Successful innovation is difficult because it is not enough to have a bright idea. Everybody has one, including me. What separates the boys from men is the implementation. The road to heaven is paved with hard work from the initial blueprint until the finalised product, and its successful adoption which requires team work, focus sustained over a long period and ability to execute and deliver.
The core team that innovates successfully is the equivalent of a queen bee starting a new colony: it produces ideas continuously while surrounding itself with a growing team that takes on tasks derived from those ideas, all of them orchestrated into a collective effort to build a long-lasting product enterprise.
At the beginning, there is no light around innovation, but just a faint white star shining in the distance. There is little information, no training classes and no user manuals. Could your normal team or business units do it? Not likely. They are not suitable for this kind of undertaking because there is no documented process or job description. You need a special team: a small community of practice whose members are innovators.
A community of practice is made of people who have frequent face-to-face meetings; they meet around the water cooler and talk and pick-up clues from little things to spark a creative chain of thoughts. The members of such community are highly skilled, they have knowledge far beyond what is required by the standard job description and they thrive on uncertainty.
Creative enterprises know this very well. Valve’s HR (blasphemy!) induction manual is an interesting case of encouraging teams to work as small communities of practice. It is all about having strong relationships that work, are creative, productive and fun.
Adoption however, although it still depends on communities of practice to figure out how to use the innovation, relies on large social networks to fire-up the spread of the idea.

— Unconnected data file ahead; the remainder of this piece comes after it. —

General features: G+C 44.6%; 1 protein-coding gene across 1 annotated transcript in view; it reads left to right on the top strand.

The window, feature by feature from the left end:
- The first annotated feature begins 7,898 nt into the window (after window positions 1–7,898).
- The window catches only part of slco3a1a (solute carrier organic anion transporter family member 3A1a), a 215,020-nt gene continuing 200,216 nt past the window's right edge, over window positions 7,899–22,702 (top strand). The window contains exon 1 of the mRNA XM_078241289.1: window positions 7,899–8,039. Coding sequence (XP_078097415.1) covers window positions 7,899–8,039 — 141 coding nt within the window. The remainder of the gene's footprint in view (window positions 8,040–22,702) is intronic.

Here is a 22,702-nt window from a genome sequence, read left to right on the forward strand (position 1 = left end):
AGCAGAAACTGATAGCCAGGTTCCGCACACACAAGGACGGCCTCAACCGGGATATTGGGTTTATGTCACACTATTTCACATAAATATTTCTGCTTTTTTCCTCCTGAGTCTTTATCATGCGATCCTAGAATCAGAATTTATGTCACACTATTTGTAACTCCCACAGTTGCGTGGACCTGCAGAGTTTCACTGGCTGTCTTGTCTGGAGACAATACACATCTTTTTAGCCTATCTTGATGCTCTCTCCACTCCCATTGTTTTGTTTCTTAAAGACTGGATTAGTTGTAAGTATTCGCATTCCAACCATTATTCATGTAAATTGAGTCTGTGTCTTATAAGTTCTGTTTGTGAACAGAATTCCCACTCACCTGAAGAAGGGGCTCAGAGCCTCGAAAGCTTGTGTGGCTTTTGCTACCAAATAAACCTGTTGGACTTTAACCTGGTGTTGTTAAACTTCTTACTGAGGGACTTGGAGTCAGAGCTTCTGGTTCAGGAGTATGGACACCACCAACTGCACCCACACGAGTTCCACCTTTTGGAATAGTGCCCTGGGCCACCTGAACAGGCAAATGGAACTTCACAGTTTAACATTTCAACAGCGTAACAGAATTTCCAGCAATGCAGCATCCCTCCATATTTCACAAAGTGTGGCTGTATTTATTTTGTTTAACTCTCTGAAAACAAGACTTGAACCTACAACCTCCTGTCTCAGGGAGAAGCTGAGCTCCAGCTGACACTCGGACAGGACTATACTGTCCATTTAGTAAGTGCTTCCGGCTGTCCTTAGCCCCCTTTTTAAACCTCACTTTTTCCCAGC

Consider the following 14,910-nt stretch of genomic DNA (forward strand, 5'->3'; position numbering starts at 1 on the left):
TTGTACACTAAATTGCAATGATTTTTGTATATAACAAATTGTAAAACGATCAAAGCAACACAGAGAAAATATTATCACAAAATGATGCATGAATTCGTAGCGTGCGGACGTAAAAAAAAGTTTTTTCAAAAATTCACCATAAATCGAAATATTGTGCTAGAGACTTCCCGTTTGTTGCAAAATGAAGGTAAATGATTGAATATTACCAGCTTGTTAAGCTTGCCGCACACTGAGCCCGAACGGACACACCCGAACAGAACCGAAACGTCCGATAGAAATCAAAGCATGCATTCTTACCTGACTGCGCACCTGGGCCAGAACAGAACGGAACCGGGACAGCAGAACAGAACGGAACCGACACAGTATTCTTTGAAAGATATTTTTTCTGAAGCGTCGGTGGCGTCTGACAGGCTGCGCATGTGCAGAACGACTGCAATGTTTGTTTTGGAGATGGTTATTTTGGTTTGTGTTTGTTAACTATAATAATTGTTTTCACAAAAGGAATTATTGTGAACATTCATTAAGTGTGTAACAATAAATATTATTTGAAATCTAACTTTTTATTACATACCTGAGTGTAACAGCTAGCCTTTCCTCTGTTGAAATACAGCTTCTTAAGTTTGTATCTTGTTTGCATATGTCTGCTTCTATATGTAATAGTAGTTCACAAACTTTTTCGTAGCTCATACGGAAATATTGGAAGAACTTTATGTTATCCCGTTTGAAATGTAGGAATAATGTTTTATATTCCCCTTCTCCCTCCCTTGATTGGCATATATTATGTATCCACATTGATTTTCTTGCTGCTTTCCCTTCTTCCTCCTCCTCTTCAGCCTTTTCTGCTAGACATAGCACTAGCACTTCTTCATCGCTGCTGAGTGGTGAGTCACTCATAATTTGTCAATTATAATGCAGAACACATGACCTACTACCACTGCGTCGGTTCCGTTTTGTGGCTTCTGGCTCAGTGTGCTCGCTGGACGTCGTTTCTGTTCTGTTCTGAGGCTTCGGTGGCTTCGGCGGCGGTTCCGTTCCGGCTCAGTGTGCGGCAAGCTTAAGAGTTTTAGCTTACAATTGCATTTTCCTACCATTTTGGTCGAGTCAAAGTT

In fact, the adoption works best if the network is a huge collection of groups linked through weak connections. This is because the networks of strong ties are usually small due to impossibility of individuals to maintain strong relationships beyond say 20 people. Great networkers may go up to 150, but for the average person, even maintaining 10 strong relationships is a struggle. This means that if a community of practice adopts your innovation, you shouldn’t rush to pop that bottle of Don Perignon yet. Settle for a Stella Artois and a barbecued shrimp for the time being.
Mark Granovetter coined the term ‘weak ties’ to describe lose connections in a social group. His research led him to the conclusion that these types of connections are actually the ones that make a personal network very effective. Christakis and Fowler demonstrate in Connected that weak-ties are great for finding fresh information, aka code for new habits.
So, if your Facebook is limited to close friends that think like you, you are missing on a great opportunity to learn something new and useful you and your close friends never thought of before. Better ‘like’ someone different soon!
Globalisation is the other side of localisation. They are like yin and yang, embracing each other.
Two consequences derive out of this:
- The local innovators need to have access to great networks to spread their ideas. If the innovators are not great communicators and if they don’t have network bridges, their innovation will be lost in anonymity and dry
- Innovators and adopters need to think alike as they need each other, but both need to influence a lot more people to get the network going. If the growth in adoption doesn’t keep growing to reach about 16%, they are doomed. They fall into the chasm, Moore’s chasm.
In a recently published book, The New Geography of Jobs, Enrico Moretti says that despite the popularity of the global social networks, the vast majority of the phone calls and web traffic is local. The most innovative cities and regions are based on small, tightly knight, and local communities. With other words, the secret of global success of Silicon Valley is local, very local.
This is also why the local economies’ prosperity depends so much on innovation and free trade.